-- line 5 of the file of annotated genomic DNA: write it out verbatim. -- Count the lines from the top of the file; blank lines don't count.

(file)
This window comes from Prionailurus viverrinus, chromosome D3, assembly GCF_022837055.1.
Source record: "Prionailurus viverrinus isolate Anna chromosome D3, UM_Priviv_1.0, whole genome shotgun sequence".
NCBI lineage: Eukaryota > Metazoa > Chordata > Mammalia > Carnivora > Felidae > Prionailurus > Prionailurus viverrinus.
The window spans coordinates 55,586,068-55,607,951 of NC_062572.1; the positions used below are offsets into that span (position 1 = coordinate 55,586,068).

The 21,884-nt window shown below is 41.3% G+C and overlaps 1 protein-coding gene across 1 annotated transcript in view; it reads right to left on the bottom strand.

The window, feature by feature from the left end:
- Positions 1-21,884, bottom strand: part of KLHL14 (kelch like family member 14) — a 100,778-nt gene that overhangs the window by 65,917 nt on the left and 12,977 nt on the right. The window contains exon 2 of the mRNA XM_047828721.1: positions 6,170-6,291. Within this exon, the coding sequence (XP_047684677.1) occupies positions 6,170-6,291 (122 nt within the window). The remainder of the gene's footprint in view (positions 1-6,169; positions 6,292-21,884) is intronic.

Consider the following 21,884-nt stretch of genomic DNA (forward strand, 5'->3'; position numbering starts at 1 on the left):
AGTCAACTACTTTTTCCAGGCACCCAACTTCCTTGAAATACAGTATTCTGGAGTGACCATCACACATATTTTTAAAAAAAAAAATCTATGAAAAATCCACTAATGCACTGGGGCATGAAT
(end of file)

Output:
The 21,884-nt window shown below is 41.3% G+C and overlaps 1 protein-coding gene across 1 annotated transcript in view; it reads right to left on the bottom strand.